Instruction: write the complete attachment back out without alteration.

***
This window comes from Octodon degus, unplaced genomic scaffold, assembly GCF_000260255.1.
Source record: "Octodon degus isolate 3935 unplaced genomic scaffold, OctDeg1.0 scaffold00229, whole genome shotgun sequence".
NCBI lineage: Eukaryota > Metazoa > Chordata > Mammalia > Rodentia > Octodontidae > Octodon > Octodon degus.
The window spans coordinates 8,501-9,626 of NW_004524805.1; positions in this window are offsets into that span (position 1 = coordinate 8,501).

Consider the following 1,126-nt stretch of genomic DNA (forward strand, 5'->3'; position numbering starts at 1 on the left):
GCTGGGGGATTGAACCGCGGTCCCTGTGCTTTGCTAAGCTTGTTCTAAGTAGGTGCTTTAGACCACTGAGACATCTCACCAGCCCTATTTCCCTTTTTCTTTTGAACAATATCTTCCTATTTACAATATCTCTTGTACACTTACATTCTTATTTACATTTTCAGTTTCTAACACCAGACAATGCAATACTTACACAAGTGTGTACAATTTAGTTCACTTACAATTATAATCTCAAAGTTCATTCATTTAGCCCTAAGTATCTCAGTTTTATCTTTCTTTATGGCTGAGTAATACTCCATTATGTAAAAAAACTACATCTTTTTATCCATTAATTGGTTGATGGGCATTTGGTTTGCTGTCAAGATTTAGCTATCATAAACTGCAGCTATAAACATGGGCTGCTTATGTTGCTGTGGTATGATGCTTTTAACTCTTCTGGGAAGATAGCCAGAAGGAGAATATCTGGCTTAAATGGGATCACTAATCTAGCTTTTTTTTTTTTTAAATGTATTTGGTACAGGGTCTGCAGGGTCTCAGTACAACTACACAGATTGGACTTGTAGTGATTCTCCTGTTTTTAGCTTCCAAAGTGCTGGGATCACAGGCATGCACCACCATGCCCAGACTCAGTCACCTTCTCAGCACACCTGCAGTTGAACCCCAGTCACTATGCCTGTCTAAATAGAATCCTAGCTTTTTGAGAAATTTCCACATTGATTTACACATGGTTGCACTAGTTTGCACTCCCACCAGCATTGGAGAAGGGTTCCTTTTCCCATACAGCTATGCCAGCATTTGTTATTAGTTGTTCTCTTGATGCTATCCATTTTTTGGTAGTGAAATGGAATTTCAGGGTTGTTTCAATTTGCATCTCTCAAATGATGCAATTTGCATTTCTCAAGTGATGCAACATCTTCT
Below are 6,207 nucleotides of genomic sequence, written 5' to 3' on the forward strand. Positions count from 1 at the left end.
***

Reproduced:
This window comes from Octodon degus, unplaced genomic scaffold, assembly GCF_000260255.1.
Source record: "Octodon degus isolate 3935 unplaced genomic scaffold, OctDeg1.0 scaffold00229, whole genome shotgun sequence".
NCBI lineage: Eukaryota > Metazoa > Chordata > Mammalia > Rodentia > Octodontidae > Octodon > Octodon degus.
The window spans coordinates 8,501-9,626 of NW_004524805.1; positions in this window are offsets into that span (position 1 = coordinate 8,501).

Consider the following 1,126-nt stretch of genomic DNA (forward strand, 5'->3'; position numbering starts at 1 on the left):
GCTGGGGGATTGAACCGCGGTCCCTGTGCTTTGCTAAGCTTGTTCTAAGTAGGTGCTTTAGACCACTGAGACATCTCACCAGCCCTATTTCCCTTTTTCTTTTGAACAATATCTTCCTATTTACAATATCTCTTGTACACTTACATTCTTATTTACATTTTCAGTTTCTAACACCAGACAATGCAATACTTACACAAGTGTGTACAATTTAGTTCACTTACAATTATAATCTCAAAGTTCATTCATTTAGCCCTAAGTATCTCAGTTTTATCTTTCTTTATGGCTGAGTAATACTCCATTATGTAAAAAAACTACATCTTTTTATCCATTAATTGGTTGATGGGCATTTGGTTTGCTGTCAAGATTTAGCTATCATAAACTGCAGCTATAAACATGGGCTGCTTATGTTGCTGTGGTATGATGCTTTTAACTCTTCTGGGAAGATAGCCAGAAGGAGAATATCTGGCTTAAATGGGATCACTAATCTAGCTTTTTTTTTTTTTAAATGTATTTGGTACAGGGTCTGCAGGGTCTCAGTACAACTACACAGATTGGACTTGTAGTGATTCTCCTGTTTTTAGCTTCCAAAGTGCTGGGATCACAGGCATGCACCACCATGCCCAGACTCAGTCACCTTCTCAGCACACCTGCAGTTGAACCCCAGTCACTATGCCTGTCTAAATAGAATCCTAGCTTTTTGAGAAATTTCCACATTGATTTACACATGGTTGCACTAGTTTGCACTCCCACCAGCATTGGAGAAGGGTTCCTTTTCCCATACAGCTATGCCAGCATTTGTTATTAGTTGTTCTCTTGATGCTATCCATTTTTTGGTAGTGAAATGGAATTTCAGGGTTGTTTCAATTTGCATCTCTCAAATGATGCAATTTGCATTTCTCAAGTGATGCAACATCTTCT
Below are 6,207 nucleotides of genomic sequence, written 5' to 3' on the forward strand. Positions count from 1 at the left end.